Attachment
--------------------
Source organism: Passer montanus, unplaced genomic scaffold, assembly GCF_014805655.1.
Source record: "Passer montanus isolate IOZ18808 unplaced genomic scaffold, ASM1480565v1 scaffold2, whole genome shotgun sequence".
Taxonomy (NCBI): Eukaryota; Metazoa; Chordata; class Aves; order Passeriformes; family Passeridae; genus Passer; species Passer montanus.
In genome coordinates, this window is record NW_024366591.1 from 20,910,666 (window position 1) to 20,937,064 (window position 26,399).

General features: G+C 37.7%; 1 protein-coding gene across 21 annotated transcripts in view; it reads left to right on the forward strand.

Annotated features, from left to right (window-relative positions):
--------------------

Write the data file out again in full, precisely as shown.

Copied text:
Source organism: Passer montanus, unplaced genomic scaffold, assembly GCF_014805655.1.
Source record: "Passer montanus isolate IOZ18808 unplaced genomic scaffold, ASM1480565v1 scaffold2, whole genome shotgun sequence".
Taxonomy (NCBI): Eukaryota; Metazoa; Chordata; class Aves; order Passeriformes; family Passeridae; genus Passer; species Passer montanus.
In genome coordinates, this window is record NW_024366591.1 from 20,910,666 (window position 1) to 20,937,064 (window position 26,399).

General features: G+C 37.7%; 1 protein-coding gene across 21 annotated transcripts in view; it reads left to right on the forward strand.

Annotated features, from left to right (window-relative positions):